Red Hat
Dec 15, 2010
by Koen Aers
Most of us that are following the BPM area are aware of the BPMN 2.0 standard that was finalized recently. This new version of the standard has received a lot of attention and is a candidate that has a good chance to be able to unify the fractioned landscape of BPM. The standard specifies among others the notation to use to model processes and choreographies, the format to use when serializing them and how the models are to behave when they are executed by a BPMN engine.

The first of these goals implies that a BPMN 2.0 practitioner can use a tool to create the BPMN 2.0 models that uses the specified notation. During the last months I have worked intensively to create such a graphical BPMN 2.0 editor that would produce models that can be executed on the brand new jBPM 5 runtime. Today I am happy to present you the fruit of this hard work. The focus of this article is user-centric. I will shine a light on the implementation hurdles I encountered in another post.


As the title of the article implies, the editor comes as a series of Eclipse plugins. The screenshot below shows a general impression of the result after recreating the 'evaluation' example from the jBPM 5 documentation.


You can download the installable archive from our development community pages. The downloaded file is an archived repository that you can install into Eclipse using the familiar 'Help->Install New Software...' mechanism. The procedure is illustrated on the next two screenshots.

Make sure that the checkbox 'Group items by category' is unchecked as you will not see any features to install on the next screen otherwise. If all is going well, you should see two 'BPMN 2.0 Tools' items on the next page. The first item of these contains the binaries of the plugins that will be installed, the second contains the source code bundles. Just select both of them and push the 'Next' button.

The rest of the installation is pretty straightforward. You only have to accept all the defaults as you work yourself through the wizards.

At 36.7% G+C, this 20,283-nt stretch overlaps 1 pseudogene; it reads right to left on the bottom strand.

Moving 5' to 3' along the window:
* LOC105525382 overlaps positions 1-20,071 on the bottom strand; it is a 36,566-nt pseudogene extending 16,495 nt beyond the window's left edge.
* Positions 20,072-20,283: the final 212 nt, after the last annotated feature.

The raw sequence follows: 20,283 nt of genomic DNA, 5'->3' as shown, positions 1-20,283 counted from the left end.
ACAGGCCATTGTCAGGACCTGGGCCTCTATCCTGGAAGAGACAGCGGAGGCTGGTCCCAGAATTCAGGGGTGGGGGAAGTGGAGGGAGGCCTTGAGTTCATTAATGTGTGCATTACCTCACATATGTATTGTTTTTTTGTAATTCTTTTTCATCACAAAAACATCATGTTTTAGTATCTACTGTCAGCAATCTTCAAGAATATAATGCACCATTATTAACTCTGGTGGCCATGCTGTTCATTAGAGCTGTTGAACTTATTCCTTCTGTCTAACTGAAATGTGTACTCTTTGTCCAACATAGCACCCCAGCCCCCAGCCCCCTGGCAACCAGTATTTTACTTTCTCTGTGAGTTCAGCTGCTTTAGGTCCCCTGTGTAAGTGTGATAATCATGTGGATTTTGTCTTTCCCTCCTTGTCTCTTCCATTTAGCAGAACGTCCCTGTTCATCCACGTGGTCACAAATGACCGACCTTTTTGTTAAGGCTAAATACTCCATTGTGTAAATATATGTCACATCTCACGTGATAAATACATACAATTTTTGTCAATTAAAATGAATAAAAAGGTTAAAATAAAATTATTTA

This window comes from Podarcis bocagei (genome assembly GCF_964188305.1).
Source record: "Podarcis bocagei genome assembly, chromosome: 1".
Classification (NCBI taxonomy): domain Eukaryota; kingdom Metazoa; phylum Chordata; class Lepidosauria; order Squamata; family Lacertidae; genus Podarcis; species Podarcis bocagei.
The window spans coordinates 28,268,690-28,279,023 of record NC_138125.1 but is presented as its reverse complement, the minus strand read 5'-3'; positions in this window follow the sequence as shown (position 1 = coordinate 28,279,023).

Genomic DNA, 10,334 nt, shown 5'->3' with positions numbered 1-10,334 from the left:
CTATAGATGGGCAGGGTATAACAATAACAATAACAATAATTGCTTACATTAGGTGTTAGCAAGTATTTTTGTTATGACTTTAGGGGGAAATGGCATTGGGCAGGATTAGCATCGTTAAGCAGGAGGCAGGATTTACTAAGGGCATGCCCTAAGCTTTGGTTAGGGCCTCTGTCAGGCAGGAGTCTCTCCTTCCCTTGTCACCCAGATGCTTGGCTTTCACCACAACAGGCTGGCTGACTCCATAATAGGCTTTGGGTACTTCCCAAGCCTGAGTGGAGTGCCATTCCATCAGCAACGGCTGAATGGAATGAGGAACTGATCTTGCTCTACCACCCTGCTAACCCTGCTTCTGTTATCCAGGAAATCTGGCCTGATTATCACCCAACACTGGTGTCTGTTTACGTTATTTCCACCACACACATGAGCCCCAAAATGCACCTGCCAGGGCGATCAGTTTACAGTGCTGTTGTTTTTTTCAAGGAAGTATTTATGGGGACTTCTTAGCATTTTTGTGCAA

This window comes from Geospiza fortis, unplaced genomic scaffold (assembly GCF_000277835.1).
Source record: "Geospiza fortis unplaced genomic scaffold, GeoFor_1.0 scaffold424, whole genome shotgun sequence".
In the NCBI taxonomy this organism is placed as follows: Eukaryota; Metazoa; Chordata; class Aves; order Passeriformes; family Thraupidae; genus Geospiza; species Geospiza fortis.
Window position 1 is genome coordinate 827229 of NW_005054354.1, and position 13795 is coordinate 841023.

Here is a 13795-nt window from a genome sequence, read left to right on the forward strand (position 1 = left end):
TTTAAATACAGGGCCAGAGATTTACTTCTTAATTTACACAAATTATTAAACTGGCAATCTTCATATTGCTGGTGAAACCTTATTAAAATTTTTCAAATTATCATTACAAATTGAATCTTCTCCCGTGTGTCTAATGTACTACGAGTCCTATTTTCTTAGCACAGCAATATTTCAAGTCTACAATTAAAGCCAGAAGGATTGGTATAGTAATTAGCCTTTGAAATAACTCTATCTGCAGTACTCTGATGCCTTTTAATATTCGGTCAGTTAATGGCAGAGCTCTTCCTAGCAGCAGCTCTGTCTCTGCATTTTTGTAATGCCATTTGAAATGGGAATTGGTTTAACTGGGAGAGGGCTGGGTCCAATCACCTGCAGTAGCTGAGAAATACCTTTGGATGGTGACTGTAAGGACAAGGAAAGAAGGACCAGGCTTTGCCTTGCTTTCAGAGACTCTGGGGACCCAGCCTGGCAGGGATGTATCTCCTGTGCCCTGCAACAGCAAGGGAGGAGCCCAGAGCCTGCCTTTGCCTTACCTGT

BPMN 2.0 in Perspective

After installing the plugins and restarting Eclipse, you can do a first verification if all went well by trying to switch to the BPMN 2.0 perspective. To do this you can push on the 'Open Perspective' button in the top right location of your Eclipse workbench, select 'Others...' as illustrated below and choose the 'BPMN 2.0' entry in the list that opens.

As you can see, the workbench has now a number of opened views such as the 'BPMN 2.0 Definitions' view and the 'BPMN 2.0 Details' view which you might not yet be familiar with. We will explain shortly what purpose they serve. Next to these views, the usual 'Package Explorer' view, 'Property' view and 'Outline' view are open.

Working Towards the Flow

Before we can start creating our first BPMN 2.0 process, we need to create a project. In this case any simple project will do, so we will create a resource project called 'foo'. By bringing up the context menu when this project is selected and selecting 'New->BPMN2 Diagram' we can create our new process.

We choose for example the name 'bar.jbpm' for our process resource and the BPMN 2.0 process diagram editor opens.

Hello, BPMN 2.0 World

Let's create a simple three node "hello, world" like process that is started off by the reception of a message and subsequently writes out the message. I have recorded a little screencast of the creation of this process to show you some of the more advanced features that the editor inherits by being based on the Eclipse Graphical Modeling Framework (GMF): the popup toolbar, the connection handles and the layouting mechanism.

As you can see this goes really smoothly. Of course I knew where on the toolbar and in the dropdown menu the different tools that I needed were placed. Also you might not be very impressed with the bareboned icons. These icons are inherited from the underlying Eclipse BPMN 2.0 Model project that was used as the base for the editor. The good news is that it is not so hard to replace these icons and that the creation of nice icons is in the hands of the real specialists in this area (see this JIRA issue). And even if you don't know exactly where on the toolbar you need to click, you are still free to use the palette...